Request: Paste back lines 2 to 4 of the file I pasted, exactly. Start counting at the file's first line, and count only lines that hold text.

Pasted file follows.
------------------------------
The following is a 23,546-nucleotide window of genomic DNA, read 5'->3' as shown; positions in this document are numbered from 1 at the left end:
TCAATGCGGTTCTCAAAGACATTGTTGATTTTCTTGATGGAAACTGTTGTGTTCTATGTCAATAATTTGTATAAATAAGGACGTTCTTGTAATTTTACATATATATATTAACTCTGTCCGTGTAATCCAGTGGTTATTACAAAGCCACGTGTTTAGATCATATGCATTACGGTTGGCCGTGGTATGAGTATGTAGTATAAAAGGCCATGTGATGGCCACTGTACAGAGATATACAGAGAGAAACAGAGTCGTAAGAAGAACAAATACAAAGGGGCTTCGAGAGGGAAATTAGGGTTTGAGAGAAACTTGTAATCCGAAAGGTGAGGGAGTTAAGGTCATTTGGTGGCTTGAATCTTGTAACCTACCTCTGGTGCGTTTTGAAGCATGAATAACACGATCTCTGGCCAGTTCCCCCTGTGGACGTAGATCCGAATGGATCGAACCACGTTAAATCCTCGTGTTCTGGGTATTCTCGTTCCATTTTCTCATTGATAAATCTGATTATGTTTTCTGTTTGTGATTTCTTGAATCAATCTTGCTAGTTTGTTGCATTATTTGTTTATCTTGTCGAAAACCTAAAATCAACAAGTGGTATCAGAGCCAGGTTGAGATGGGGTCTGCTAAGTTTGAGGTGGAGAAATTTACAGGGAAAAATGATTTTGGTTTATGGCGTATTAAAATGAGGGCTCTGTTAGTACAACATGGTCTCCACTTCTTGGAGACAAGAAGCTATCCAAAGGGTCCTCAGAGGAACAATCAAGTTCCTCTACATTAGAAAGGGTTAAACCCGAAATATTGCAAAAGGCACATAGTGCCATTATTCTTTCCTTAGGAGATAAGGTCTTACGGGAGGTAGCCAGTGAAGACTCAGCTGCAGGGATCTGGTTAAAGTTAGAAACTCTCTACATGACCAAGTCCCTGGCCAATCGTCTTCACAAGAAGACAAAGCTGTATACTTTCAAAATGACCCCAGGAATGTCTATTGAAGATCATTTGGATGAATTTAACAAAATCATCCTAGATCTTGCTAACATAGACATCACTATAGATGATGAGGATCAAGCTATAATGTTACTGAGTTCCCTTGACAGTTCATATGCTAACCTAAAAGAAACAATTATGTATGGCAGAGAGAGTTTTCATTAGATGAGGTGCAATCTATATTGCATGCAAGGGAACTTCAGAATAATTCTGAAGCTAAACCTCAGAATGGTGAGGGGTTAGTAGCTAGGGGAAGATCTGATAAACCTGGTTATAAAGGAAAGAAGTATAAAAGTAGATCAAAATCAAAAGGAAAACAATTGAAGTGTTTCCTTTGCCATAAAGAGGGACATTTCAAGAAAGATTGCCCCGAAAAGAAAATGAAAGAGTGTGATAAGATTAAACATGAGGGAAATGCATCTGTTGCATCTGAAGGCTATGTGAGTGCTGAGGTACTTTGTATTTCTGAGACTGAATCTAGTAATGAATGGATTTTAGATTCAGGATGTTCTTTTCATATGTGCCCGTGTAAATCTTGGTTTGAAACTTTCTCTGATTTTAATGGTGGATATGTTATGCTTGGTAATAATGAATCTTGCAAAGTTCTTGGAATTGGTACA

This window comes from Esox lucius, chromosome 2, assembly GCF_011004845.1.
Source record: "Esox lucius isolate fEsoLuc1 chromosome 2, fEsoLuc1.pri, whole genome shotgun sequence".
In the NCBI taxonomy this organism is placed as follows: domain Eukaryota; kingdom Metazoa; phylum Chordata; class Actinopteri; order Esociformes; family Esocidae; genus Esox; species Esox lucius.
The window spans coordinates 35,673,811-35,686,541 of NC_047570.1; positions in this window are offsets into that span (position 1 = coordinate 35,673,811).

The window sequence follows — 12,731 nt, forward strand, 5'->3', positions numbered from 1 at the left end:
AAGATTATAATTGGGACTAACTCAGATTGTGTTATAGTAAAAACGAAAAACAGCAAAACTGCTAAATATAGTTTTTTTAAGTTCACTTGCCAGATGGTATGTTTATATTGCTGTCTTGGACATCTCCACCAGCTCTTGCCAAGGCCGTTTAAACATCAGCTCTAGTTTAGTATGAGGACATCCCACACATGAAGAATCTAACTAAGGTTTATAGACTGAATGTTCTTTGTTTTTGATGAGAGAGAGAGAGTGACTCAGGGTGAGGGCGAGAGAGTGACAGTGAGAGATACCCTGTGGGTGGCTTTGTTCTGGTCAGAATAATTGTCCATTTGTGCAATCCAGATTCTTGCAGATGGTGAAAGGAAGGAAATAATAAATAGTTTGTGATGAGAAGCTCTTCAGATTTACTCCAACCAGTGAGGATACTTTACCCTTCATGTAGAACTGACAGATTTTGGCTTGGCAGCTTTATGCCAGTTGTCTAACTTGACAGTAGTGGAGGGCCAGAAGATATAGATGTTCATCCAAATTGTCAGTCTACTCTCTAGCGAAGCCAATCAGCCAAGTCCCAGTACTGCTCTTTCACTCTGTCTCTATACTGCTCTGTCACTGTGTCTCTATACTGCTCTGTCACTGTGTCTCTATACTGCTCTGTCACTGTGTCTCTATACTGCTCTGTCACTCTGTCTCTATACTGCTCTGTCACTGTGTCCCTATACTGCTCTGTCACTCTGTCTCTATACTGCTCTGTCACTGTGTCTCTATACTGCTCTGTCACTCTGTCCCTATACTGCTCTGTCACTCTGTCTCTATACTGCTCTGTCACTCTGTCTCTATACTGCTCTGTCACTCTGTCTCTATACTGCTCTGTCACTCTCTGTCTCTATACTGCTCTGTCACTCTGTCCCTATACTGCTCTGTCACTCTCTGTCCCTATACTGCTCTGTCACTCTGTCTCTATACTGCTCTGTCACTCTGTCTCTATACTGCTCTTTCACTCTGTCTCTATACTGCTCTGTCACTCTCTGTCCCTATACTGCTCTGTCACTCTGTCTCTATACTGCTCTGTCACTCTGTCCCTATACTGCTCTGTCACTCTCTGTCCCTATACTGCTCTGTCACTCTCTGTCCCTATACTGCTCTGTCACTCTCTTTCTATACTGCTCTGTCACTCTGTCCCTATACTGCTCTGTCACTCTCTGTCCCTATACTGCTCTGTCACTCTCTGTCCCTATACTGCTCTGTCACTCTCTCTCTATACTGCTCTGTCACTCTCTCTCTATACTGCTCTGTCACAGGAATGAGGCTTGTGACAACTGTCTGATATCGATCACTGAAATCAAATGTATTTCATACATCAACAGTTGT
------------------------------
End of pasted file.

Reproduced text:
TCAATGCGGTTCTCAAAGACATTGTTGATTTTCTTGATGGAAACTGTTGTGTTCTATGTCAATAATTTGTATAAATAAGGACGTTCTTGTAATTTTACATATATATATTAACTCTGTCCGTGTAATCCAGTGGTTATTACAAAGCCACGTGTTTAGATCATATGCATTACGGTTGGCCGTGGTATGAGTATGTAGTATAAAAGGCCATGTGATGGCCACTGTACAGAGATATACAGAGAGAAACAGAGTCGTAAGAAGAACAAATACAAAGGGGCTTCGAGAGGGAAATTAGGGTTTGAGAGAAACTTGTAATCCGAAAGGTGAGGGAGTTAAGGTCATTTGGTGGCTTGAATCTTGTAACCTACCTCTGGTGCGTTTTGAAGCATGAATAACACGATCTCTGGCCAGTTCCCCCTGTGGACGTAGATCCGAATGGATCGAACCACGTTAAATCCTCGTGTTCTGGGTATTCTCGTTCCATTTTCTCATTGATAAATCTGATTATGTTTTCTGTTTGTGATTTCTTGAATCAATCTTGCTAGTTTGTTGCATTATTTGTTTATCTTGTCGAAAACCTAAAATCAACAAGTGGTATCAGAGCCAGGTTGAGATGGGGTCTGCTAAGTTTGAGGTGGAGAAATTTACAGGGAAAAATGATTTTGGTTTATGGCGTATTAAAATGAGGGCTCTGTTAGTACAACATGGTCTCCACTTCTTGGAGACAAGAAGCTATCCAAAGGGTCCTCAGAGGAACAATCAAGTTCCTCTACATTAGAAAGGGTTAAACCCGAAATATTGCAAAAGGCACATAGTGCCATTATTCTTTCCTTAGGAGATAAGGTCTTACGGGAGGTAGCCAGTGAAGACTCAGCTGCAGGGATCTGGTTAAAGTTAGAAACTCTCTACATGACCAAGTCCCTGGCCAATCGTCTTCACAAGAAGACAAAGCTGTATACTTTCAAAATGACCCCAGGAATGTCTATTGAAGATCATTTGGATGAATTTAACAAAATCATCCTAGATCTTGCTAACATAGACATCACTATAGATGATGAGGATCAAGCTATAATGTTACTGAGTTCCCTTGACAGTTCATATGCTAACCTAAAAGAAACAATTATGTATGGCAGAGAGAGTTTTCATTAGATGAGGTGCAATCTATATTGCATGCAAGGGAACTTCAGAATAATTCTGAAGCTAAACCTCAGAATGGTGAGGGGTTAGTAGCTAGGGGAAGATCTGATAAACCTGGTTATAAAGGAAAGAAGTATAAAAGTAGATCAAAATCAAAAGGAAAACAATTGAAGTGTTTCCTTTGCCATAAAGAGGGACATTTCAAGAAAGATTGCCCCGAAAAGAAAATGAAAGAGTGTGATAAGATTAAACATGAGGGAAATGCATCTGTTGCATCTGAAGGCTATGTGAGTGCTGAGGTACTTTGTATTTCTGAGACTGAATCTAGTAATGAATGGATTTTAGATTCAGGATGTTCTTTTCATATGTGCCCGTGTAAATCTTGGTTTGAAACTTTCTCTGATTTTAATGGTGGATATGTTATGCTTGGTAATAATGAATCTTGCAAAGTTCTTGGAATTGGTACA

This window comes from Esox lucius, chromosome 2, assembly GCF_011004845.1.
Source record: "Esox lucius isolate fEsoLuc1 chromosome 2, fEsoLuc1.pri, whole genome shotgun sequence".